I have a slew of reports of exceptional boat bassing. I won't even hint at locales -- as if the flotillas don't tell it all.
Sandra J. Klose Must be catching some fish today. (LBI)
Thats gangsta . 2011 skippy gangster one of my all time favorites
S&S bucktails would like to wish everyone a happy thanksgiving
Ocean County Prosecutor Joseph D. Coronato and Long Beach Township Police Chief Michael Bradley announce the arrest of Conrad Sipa, 52, of 1 Homelands Drive, Colts Neck, New Jersey in connection with the death of Richard Doody, Jr. Mr. Doody’s body was found at his residence in Barnegat Light by Officers from the Long Beach Township Police Department on Monday, November 23 after a concerned family member was unable to make contact with him.
An autopsy conducted by Dr. Ian Hood on November 24 determined that Mr. Doody suffered blunt force trauma to his head and slash wounds to his neck. Dr. Hood ruled that Mr. Doody was the victim of a homicide.
The investigation is being conducted by Detectives from the Ocean County Prosecutor’s Office Major Crimes Unit, the Long Beach Township Police Department and the Ocean County Sheriff’s Department Crime Scene Investigations Unit. The victim’s residence was meticulously examined and processed by members of the Crime Scene Investigations Unit. Prosecutor Coronato commends the efforts of Detective Steve Capuano and Sergeants Shannon Dugan and Valerie Seiser, of the Ocean County Sheriff’s Department Crime Scene Investigations Unit, for their efforts in identifying, preserving, collecting and analyzing items of evidence in this case. The Colts Neck Police Department and the Monmouth County Prosecutor’s Office provided assistance with the arrest at Sipa’s residence.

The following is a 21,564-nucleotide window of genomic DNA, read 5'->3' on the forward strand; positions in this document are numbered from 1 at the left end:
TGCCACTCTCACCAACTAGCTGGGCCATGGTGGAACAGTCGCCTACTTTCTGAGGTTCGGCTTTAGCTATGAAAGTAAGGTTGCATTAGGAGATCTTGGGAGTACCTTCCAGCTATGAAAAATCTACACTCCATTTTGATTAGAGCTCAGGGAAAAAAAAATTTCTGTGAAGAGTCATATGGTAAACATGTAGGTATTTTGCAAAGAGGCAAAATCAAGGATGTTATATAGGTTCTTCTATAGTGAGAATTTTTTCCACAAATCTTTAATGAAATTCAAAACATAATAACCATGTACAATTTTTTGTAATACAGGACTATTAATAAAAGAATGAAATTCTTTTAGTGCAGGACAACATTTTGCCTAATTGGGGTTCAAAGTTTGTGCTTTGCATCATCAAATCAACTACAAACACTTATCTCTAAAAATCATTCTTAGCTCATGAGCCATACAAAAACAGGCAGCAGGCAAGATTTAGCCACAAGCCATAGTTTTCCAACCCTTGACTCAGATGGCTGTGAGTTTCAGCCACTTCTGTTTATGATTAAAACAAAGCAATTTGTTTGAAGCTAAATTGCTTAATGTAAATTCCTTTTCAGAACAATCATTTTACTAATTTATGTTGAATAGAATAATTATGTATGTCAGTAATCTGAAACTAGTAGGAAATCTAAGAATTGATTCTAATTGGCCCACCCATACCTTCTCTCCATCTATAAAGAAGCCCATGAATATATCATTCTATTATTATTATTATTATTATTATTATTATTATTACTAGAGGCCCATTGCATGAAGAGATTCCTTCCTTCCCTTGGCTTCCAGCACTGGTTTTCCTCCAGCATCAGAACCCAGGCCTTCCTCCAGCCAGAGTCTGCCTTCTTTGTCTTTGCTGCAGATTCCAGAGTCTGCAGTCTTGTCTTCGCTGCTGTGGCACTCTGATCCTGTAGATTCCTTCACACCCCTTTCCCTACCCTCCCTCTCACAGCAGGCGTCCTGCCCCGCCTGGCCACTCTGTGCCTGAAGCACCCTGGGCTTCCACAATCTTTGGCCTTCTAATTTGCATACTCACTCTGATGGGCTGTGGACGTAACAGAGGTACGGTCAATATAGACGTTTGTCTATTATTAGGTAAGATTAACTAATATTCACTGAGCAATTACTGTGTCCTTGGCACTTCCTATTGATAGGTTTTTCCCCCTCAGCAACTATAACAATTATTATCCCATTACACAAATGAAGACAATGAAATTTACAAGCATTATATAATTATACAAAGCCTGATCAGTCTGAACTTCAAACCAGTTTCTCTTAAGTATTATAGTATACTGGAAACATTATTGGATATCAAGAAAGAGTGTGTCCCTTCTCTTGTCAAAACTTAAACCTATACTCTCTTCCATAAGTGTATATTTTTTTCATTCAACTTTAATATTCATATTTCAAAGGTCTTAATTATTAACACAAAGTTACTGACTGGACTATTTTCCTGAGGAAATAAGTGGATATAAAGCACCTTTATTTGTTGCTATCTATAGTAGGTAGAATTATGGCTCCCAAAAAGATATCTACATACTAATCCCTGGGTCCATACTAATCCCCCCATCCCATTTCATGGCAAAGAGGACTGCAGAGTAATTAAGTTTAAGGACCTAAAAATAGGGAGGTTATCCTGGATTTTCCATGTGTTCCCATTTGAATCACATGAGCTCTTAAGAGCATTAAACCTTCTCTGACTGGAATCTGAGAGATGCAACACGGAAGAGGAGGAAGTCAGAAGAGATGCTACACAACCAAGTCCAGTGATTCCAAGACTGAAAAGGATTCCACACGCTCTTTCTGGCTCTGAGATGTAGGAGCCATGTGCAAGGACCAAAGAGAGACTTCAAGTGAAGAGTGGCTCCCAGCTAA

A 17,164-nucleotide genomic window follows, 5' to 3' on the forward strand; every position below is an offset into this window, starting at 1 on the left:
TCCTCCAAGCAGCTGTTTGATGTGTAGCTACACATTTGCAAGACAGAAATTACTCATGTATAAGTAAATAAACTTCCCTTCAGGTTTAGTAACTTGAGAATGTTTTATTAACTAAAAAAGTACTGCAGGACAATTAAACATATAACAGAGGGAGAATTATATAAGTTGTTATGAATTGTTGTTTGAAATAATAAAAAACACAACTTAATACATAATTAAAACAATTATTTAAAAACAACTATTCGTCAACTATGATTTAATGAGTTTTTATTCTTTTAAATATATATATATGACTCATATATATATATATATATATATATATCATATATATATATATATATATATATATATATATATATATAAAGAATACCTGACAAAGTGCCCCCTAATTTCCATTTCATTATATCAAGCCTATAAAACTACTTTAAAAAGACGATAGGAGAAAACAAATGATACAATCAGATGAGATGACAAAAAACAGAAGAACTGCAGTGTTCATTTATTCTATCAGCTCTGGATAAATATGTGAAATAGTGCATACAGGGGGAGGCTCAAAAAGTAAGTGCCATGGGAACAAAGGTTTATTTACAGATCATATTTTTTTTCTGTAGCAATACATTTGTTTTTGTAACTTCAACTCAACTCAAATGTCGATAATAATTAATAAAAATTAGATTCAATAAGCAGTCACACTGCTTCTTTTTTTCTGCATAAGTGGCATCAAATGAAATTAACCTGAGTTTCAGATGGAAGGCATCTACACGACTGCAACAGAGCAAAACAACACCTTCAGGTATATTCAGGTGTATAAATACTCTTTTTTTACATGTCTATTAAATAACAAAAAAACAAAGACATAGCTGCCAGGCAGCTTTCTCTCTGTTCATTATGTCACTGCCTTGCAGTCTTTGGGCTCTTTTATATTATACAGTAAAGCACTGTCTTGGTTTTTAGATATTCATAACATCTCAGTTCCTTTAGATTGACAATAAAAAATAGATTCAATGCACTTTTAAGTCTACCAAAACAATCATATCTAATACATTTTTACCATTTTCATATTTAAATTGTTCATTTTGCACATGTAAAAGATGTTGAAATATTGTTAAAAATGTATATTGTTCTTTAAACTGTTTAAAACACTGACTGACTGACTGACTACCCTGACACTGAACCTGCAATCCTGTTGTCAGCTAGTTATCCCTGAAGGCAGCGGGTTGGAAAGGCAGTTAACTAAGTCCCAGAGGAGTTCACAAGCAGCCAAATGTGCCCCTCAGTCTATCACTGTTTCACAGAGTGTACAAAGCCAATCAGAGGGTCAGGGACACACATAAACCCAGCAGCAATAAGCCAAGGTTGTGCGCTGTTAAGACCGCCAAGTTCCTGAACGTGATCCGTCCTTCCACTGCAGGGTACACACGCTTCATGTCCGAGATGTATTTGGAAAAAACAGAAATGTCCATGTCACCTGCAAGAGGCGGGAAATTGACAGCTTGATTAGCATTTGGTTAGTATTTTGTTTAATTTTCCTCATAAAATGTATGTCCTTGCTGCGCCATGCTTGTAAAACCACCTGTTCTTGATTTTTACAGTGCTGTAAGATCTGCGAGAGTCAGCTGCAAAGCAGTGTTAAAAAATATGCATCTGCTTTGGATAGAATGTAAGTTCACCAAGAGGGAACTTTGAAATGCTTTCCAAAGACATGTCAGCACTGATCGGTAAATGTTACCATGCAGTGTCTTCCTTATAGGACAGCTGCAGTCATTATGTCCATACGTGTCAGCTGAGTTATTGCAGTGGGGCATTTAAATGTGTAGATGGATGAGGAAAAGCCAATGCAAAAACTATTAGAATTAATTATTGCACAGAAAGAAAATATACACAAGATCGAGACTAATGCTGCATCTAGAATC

Sipa is charged with one count of Murder and one count of Possession of a Weapon for an Unlawful Purpose. His bail was set at 1 million dollars cash only by the Honorable James M. Blaney, J.S.C. He was taken into custody at his residence this afternoon. A murder conviction carries a mandatory minimum term of incarceration of 30 years and a maximum term of life. Possession of a weapon for an unlawful purpose is a second degree crime which carries a maximum penalty of 10 years in New Jersey state prison.
Anyone with any information concerning this case is asked to contact Detective Raymond Gardner of the Ocean County Prosecutor’s Office at (732) 929-2027 or Detective Ronald Hullings of the Long Beach Township Police Department at (609) 494-3322.
The media and the public are reminded that criminal charges are only accusations. Each person charged with a crime is presumed innocent until their guilt is proven beyond a reasonable doubt in court
A man has been arrested in connection with the murder of a retired FDNY firefighter on Long Beach Island.
Conrad Sipa, of Colts Neck, is charged with murder and possession of a weapon for an unlawful purpose.
Authorities say 60-year-old Richard Doody, of Staten Island, suffered blunt force trauma to his head and slash wounds to his neck inside his Barnegat Light home. Long Beach Township...